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TITLE
Duncraig Halt being refurbished, 1997
EXTERNAL ID
NRM_NBNW_KL_DS080558
PLACENAME
Duncraig
DISTRICT
South West Ross
OLD COUNTY/PARISH
ROSS: Lochalsh
DATE OF IMAGE
October 1997
PERIOD
1990s
CREATOR
Lynn Patrick
SOURCE
National Railway Museum, York
ASSET ID
20044
KEYWORDS
railway
railways
Duncraig Halt being refurbished, 1997

The small halt of Duncraig, near Plockton, undergoing refurbishment in October 1997.



Some landowners only agreed to the railway crossing their land if private halts were built for their use. The station at Duncraig is one of these small halts on the Kyle line and features a unique wooden octagonal waiting room. Duncraig Halt, as it was known, served Duncraig Castle, was built in 1866 by Sir Alexander Matheson and designed by Alexander Ross. Matheson had bought the Lochalsh Estate in 1851. It was owned by Sir Daniel and Lady Hamilton when it was requisitioned in 1939 for use as a Royal Naval Hospital for the duration of the war. After Sir Daniel Hamilton's death, Lady Hamilton gifted the castle and contents to the education authority for use as a domestic science college for girls. The college operated until 1989. The castle then lay empty for several years before being sold to a private owner in 2003. The halt was opened to the public on 23 May 1949 and was renamed as Duncraig by British Railways in September 1962.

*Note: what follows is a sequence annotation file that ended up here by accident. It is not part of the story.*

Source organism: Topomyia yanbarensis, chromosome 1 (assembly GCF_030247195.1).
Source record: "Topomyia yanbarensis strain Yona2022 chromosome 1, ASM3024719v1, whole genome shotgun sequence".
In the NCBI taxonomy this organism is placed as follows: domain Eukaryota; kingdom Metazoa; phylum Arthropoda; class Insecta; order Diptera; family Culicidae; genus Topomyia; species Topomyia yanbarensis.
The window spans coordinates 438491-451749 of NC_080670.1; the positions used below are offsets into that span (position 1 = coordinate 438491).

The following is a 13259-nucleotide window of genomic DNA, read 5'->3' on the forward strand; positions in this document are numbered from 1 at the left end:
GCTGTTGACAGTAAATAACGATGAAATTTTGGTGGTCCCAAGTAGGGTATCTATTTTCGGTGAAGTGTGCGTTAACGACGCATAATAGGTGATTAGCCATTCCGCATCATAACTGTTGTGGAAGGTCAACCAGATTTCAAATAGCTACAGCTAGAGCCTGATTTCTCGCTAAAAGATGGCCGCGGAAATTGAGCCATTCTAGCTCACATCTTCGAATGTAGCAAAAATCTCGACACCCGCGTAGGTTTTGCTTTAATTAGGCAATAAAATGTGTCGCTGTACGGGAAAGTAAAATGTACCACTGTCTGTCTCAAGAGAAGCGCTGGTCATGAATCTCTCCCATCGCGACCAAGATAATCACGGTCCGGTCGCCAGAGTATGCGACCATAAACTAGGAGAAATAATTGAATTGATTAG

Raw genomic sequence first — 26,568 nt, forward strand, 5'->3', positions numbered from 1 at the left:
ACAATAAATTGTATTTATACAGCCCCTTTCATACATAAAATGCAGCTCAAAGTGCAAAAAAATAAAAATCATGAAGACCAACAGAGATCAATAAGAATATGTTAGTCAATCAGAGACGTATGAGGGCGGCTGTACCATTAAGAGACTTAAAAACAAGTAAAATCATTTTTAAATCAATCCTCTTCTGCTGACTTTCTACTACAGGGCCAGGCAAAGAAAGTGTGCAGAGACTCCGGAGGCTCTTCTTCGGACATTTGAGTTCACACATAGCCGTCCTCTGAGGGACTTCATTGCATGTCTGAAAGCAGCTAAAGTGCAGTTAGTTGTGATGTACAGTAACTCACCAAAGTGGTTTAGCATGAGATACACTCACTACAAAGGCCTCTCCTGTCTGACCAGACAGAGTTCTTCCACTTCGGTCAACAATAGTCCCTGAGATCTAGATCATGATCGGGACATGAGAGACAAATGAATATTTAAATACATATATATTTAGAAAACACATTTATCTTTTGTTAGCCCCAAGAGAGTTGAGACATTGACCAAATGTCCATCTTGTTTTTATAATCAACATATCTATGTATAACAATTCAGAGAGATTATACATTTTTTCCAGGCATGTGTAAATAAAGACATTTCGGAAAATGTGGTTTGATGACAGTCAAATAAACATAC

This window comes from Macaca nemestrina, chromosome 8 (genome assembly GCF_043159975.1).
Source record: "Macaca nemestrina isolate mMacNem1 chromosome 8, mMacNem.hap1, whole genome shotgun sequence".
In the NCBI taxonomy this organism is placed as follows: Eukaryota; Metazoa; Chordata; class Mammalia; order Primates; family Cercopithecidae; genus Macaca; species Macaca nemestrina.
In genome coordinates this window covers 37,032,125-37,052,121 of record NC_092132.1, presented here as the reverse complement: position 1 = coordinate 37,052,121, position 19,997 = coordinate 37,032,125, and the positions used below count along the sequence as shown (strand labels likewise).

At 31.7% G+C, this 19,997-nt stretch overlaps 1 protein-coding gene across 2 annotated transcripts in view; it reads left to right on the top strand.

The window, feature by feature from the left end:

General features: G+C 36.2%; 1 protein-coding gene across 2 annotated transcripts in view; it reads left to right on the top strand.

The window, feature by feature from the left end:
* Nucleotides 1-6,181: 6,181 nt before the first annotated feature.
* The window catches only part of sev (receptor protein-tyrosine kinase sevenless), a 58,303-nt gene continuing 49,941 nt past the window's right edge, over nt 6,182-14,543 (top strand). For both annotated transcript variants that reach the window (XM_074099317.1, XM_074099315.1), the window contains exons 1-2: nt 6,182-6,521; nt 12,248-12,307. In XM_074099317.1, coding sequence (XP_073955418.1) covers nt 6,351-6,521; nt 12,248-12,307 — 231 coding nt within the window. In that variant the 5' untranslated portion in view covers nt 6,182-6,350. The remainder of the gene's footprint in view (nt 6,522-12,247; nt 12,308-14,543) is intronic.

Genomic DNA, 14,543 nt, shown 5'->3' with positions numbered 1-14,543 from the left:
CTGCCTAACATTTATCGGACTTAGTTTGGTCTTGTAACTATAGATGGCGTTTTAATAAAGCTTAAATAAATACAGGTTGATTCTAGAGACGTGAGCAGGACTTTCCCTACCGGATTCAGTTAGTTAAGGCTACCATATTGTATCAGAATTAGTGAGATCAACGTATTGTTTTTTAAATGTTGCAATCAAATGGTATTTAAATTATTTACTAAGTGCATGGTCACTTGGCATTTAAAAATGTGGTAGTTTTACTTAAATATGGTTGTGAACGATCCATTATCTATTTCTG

Background

Over one hundred years ago, two of the most picturesque railways in the world, the Kyle line and the Far North line, were built. Linking them to the rest of the UK rail network is the Highland main line. From 1997 to 2003 the National Railway Museum photographed these three lines, and from the images three exhibitions were created - 'Connection to the Kyle', 'By Firth and Flow' and 'The Highland Link'. The exhibitions were hosted on the Scottish Archive Network (SCAN) under the digital exhibition 'North by Northwest' which officially launched the National Archive of Scotland site on 5 June 2001 in Inverness. The collaboration with SCAN lasted until 2009 when 'North by Northwest' was transferred to the Am Baile website.



'North by Northwest' documents living history and records a snapshot of time in the lives of the people and the lines during the closing years of the twentieth century and the emergence of the twenty-first century. The exhibitions celebrated the impact of the Highland railways on the people, landscape and economy of the Scottish Highlands.



We acknowledge support from the following sponsors who funded the photographic survey of the Highland main line, the Kyle and the Far North lines by the National Railway Museum photographers between 1997 and 2003:



Railtrack, Railtrack-Scotland, ScotRail, EWS, Porterbrook, First Engineering, The Highland Rail Network Development Partnership, The Highland Council, Ross & Cromarty Enterprise, Caithness & Sutherland Enterprise, Safeways, Friends of the National Railway Museum, Perth & Kinross Council, and the Highland Railway Society.